Release: Friday, February 6, 2015
Written by: Michael R. Perry
Directed by: Marjane Satrapi
I always knew cats were inherently evil.
What with their pawing and purring and hairballs and general infatuation with chasing their own tails. Is evil the right word? In this case, yes . . . yes it is; cats take on an entirely darker role in at least one human’s life.
At the center of attention in this bizarre twist on an already twisted subgenre of horror known as horror-comedy is a fairly lonely man named Jerry (Ryan Reynolds), who has just started working at a bathtub factory in a rinky-dink town we don’t know the name of. By all accounts a nice enough guy, he nevertheless shows some signs of detachment from reality and reluctance to interact with his coworkers. When he’s tasked with putting together a company barbecue and in the process meets the cute girl from accounting, a British babe named Fiona (Gemma Arterton), he is instantly smitten and asks her out.
Unable to flat-out tell him she doesn’t want to go out with him, she instead avoids him after work and goes with her friends from accounting, Lisa (Anna Kendrick) and Alison (Ella Smith), to a karaoke bar. She’s left stranded afterwards in the rain when her car can’t start up and her phone has been soaked in the downpour. Serendipitously enough, along comes Jerry who’s heartbroken to say the least having been stood up yet offers a desperate Fiona a ride home. In striking up a conversation with her on the way back Jerry can’t see the deer in the middle of the road and unfortunately creams it. Antlers and all sticking through the windshield, we’re now entering spoiler territory. Suffice it to say, The Voices quickly flips the switch and starts to pursue, with unsettling fervor, the horror aspect.
As far as the comedy is concerned, a little asterisk might need to be placed beside that word. A twisted sense of humor will help enormously in enjoying what Iranian director Marjane Satrapi has to offer here; although the brightly-colored promotional poster for the film doesn’t really make that a secret. What might be more of a surprise is the quality of Ryan Reynolds’ purely tortured performance. He is something to behold — the days of Van Wilder are long since gone, boys and girls. Not that staying in school for the better part of a decade was ever a bad idea but this is a role that represents a remarkable sense of maturity.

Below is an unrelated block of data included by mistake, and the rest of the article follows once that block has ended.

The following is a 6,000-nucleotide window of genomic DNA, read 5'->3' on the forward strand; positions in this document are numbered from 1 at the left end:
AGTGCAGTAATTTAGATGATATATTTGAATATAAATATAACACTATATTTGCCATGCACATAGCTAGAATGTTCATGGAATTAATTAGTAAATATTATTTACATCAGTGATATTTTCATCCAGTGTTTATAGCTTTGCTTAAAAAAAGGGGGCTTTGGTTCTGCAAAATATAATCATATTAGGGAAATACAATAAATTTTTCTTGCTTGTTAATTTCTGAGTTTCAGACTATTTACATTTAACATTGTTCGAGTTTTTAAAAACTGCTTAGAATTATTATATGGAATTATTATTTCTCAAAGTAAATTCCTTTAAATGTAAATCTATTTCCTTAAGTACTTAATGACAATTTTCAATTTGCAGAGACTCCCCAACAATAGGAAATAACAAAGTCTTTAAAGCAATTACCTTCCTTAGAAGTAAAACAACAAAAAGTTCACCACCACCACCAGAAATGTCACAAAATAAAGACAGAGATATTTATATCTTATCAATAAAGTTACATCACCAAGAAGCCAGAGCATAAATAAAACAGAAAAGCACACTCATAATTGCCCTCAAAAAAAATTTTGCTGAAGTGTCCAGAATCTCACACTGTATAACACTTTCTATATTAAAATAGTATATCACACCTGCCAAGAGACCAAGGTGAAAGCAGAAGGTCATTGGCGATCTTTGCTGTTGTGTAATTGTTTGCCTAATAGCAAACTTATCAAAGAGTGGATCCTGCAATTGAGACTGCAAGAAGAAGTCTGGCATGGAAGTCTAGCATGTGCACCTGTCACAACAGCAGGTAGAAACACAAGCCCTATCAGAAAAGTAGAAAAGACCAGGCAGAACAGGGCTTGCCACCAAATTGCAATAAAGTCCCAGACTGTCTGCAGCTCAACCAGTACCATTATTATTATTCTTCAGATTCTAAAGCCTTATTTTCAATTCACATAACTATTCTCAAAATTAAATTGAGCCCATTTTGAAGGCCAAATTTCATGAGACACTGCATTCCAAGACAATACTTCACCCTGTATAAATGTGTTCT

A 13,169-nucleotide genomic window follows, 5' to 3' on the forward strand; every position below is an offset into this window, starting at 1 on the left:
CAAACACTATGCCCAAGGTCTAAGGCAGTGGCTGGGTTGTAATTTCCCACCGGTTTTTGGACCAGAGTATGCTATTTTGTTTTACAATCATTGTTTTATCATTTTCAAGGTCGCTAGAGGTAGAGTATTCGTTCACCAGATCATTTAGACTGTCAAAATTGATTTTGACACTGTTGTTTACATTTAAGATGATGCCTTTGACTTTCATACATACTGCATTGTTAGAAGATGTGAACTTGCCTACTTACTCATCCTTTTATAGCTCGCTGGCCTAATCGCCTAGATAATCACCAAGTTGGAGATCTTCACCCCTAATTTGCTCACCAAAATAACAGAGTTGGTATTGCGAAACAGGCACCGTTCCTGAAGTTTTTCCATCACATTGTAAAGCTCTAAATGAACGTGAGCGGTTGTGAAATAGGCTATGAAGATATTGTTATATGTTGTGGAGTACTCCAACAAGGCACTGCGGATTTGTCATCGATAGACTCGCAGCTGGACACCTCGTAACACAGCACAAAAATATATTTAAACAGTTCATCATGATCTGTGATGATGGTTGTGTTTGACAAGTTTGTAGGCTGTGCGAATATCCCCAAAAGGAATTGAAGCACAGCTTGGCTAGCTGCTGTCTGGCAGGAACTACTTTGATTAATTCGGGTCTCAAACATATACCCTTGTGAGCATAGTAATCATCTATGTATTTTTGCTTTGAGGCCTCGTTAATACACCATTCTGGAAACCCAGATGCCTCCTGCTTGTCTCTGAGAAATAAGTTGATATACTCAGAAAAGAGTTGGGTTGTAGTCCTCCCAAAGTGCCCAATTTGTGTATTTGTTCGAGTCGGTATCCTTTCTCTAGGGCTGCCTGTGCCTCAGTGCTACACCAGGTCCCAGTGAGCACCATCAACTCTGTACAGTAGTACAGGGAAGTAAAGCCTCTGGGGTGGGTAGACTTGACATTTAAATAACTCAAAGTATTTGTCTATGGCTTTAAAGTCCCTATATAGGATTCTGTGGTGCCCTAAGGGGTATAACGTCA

If Reynolds’ masterful turn as an oddly empathetic Jerry is the peanut butter to this messed-up sandwich the jelly, then, surely is Satrapi’s commentary on the truly disturbing potential of mental illness to completely consume its victim. There’s no doubt something’s off about this man and while we do surpass the point where we in any reality could forgive him for what he does (let’s get one thing straight: this isn’t an Eli Roth production, death is not played up for laughs), we are able to get to a place where we understand where his problems stem from.
Sure, in order to get to the root of the evil that pervades Jerry’s life we must
try to buy into some rather ridiculous scenes that could have benefitted from stronger writing, but the surrealism, the downright perverse entertainment value wins out time and again. Talking dogs and cats? This isn’t quite like Homeward Bound. Or maybe, if Sassy had more of a psychotic agenda.
At the end of the film, one thing was certain for this reviewer: I’m still much more of a dog person.
Recommendation: The best recommendation I can give here is that if you’re still wondering what the animals have to do with anything (especially that darn cat — yay, another movie reference!) then you should just watch and find out for yourself. Fan of Ryan Reynolds and black comedies? This just may well be a must-see for you.
Running Time: 103 mins.
Quoted: “Pretty complicated inside the human mind, huh?”
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